For the third year in a row, the LA Memorial Coliseum roared to life with both the screams of fans and the growl of high-octane V8 racing.
This year was a doubleheader with the NASCAR Cup Series Busch Light Clash at the Coliseum and the return of the NASCAR Mexico Series to the United States with the King Taco La Batalla en El Coliseo.
Due to uncertain weather, the race weekend was packed into one day with practice and qualifying for the Cup Series being shortly followed by the season-opening race. What was free entry to the qualifying event turned into free entry for all.
The weather and sudden schedule change caused performances by Dillon Francis and Machine Gun Kelley as well as other celebrity appearances to be cancelled.
Qualifying ended with Denny Hamlin in the No. 11 Sports Clips Haircuts Toyota taking pole position followed by last year’s winner Joey Logano in the No. 22 Shell Pennzoil Ford, Ty Gibbs in the No. 54 Monster Energy Toyota, Alex Bowman in the No. 48 Ally Chevrolet and Kyle Busch starting fifth in the No. 8 Morgan & Morgan Chevrolet.
Logano got the jump on Hamlin off the green flag but Hamlin took the race, back in turn three of the third lap. Hamlin held the lead until Gibbs took the lead in lap 50 and held it until the restart on lap 71 put him into a battle going three wide with Logano and Busch, where Logano pushed on the outside of turn two to regain the lead.
After halftime, Logano’s lead was threatened as Gibbs chased from behind alongside Busch and Kyle Larson, who drove the No. 5 HendrickCars.com Chevrolet. Another restart on lap 77 finally relieved the pressure Larson was putting on Logano, and a second restart on the same lap allowed Gibbs to take the lead from Logano on lap 78.
“It always kind of turns into a little bit of calamity there,” said Busch. “It did a little bit there toward the end. We always kind of expect that. Fortunately for us, we were on the OK end of it.”
Another restart on lap 140 set up Hamlin in the second row directly behind Gibbs. Hamlin capitalized, going side by side in turn two before ultimately passing Gibbs on the inside of turn four. With just 10 laps to go, Hamlin took first, with Busch and Ryan Blaney, who drove the No. 12 Menards/Great Lakes Flooring Ford, close behind.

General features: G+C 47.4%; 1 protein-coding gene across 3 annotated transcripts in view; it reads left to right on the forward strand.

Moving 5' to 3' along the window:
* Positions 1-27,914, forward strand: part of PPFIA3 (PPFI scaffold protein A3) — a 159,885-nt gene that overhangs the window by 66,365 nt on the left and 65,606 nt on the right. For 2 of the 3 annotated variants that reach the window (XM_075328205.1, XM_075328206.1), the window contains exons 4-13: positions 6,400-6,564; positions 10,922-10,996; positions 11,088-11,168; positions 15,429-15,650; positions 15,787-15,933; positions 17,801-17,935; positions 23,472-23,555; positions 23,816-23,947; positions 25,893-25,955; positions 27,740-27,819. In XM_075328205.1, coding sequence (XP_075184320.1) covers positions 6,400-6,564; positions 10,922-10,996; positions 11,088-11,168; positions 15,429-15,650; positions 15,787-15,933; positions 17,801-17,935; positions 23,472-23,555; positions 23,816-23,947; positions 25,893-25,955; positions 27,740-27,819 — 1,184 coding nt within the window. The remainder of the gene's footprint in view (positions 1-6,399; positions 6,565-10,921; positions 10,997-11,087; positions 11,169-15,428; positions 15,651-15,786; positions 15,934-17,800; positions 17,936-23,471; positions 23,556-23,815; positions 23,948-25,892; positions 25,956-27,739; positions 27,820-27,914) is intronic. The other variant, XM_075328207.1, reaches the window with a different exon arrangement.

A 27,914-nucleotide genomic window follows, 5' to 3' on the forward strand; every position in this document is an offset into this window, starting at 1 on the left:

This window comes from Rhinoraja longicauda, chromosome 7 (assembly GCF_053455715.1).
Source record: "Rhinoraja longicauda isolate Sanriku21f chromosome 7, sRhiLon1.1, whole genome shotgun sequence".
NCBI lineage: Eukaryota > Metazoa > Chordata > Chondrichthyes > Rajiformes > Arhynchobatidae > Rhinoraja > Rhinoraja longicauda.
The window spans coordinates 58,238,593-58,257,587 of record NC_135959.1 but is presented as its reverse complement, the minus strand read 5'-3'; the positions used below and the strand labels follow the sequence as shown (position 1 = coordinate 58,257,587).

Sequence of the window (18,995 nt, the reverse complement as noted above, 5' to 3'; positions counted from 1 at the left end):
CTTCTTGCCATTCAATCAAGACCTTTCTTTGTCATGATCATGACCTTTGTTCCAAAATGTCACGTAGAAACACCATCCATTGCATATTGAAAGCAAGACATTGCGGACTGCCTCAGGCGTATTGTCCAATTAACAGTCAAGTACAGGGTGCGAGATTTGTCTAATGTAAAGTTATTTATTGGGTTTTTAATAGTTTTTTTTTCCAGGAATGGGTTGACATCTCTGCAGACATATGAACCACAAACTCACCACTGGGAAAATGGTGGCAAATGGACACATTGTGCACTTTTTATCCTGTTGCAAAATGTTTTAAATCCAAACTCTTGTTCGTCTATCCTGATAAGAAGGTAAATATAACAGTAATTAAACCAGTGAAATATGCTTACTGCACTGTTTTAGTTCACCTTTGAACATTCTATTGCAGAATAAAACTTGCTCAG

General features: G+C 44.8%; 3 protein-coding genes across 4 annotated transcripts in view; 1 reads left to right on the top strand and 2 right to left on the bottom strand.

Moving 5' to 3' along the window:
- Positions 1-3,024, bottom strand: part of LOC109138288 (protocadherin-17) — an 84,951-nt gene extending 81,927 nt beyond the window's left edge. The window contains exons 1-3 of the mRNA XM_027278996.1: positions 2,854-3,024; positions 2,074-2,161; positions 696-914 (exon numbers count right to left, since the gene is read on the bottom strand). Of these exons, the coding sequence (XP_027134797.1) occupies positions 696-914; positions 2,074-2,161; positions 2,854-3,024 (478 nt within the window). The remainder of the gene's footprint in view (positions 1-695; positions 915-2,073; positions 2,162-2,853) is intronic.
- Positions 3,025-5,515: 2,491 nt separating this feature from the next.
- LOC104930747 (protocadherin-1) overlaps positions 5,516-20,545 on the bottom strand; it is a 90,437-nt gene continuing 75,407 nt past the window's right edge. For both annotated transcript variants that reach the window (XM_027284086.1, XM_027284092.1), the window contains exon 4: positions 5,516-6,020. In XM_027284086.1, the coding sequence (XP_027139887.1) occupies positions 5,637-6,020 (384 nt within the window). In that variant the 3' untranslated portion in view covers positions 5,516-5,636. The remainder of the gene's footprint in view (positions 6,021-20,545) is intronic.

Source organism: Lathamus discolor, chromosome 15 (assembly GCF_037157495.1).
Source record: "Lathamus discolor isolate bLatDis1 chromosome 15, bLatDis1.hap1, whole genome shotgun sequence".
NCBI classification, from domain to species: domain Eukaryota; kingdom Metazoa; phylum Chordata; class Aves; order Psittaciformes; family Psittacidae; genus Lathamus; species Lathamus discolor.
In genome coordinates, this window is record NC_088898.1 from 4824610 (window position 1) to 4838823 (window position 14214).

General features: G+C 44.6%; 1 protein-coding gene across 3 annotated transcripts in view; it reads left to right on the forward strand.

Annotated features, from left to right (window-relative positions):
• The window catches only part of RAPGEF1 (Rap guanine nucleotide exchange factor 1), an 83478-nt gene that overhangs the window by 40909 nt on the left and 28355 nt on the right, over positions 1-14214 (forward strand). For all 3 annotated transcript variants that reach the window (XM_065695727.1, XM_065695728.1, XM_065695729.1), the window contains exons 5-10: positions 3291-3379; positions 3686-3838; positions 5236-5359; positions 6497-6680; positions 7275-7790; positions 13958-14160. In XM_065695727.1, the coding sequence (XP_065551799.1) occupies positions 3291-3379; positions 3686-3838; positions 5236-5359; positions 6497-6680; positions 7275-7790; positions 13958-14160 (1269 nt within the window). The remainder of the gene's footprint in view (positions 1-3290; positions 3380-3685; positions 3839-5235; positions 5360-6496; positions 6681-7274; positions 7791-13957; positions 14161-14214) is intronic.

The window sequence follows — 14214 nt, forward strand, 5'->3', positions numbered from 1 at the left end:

Gibbs, now back in fifth place, spun out in turn four with two laps to go, triggering yet another restart. The lap 148 restart forced Hamlin, Busch and Blaney to enter an aggressive two-lap push. Hamlin dive-bombed each corner, locking up his tires and creating a gap between himself and Busch. That strategy ultimately paid off, with Hamlin cruising just ahead of Busch to seal his win at the 2024 Clash at the Coliseum.
“A lot of it was just what happened in front of me with the 54 and 22, and you just never know what was going to happen there, but I got a really good run off of turn two and just got position and was able to hang on from there,” said Hamlin.
Before walking off to the podium Hamlin left one last comment for the fans, “You know I beat your favorite driver again, right?”
The dramatic race and dramatic finish set the tone for the races to come in the upcoming NASCAR season with the season’s opening race, the Daytona 500, scheduled for Feb. 18.
This year’s race may end up being the last year of the experimental Clash at the Coliseum as NASCAR has yet to announce whether the experimental race will return in the 2025 season.
Prior to 2022, the Busch Light Clash was held at the Daytona International Speedway just before the Daytona 500. But with the future of the event up in the air, Logano said that even if the Clash at the Coliseum doesn’t return to LA in the future, the success of the last three events shows a glimpse into the potential for future experimental racing series from NASCAR.
“The experiment was a great success, and we proved that we can do it anywhere,” said Logano. “I said it the first year we came here; it was a huge win for the sport. Now that we’ve raced at one of the most historic stadiums in the world, it’s pretty cool.”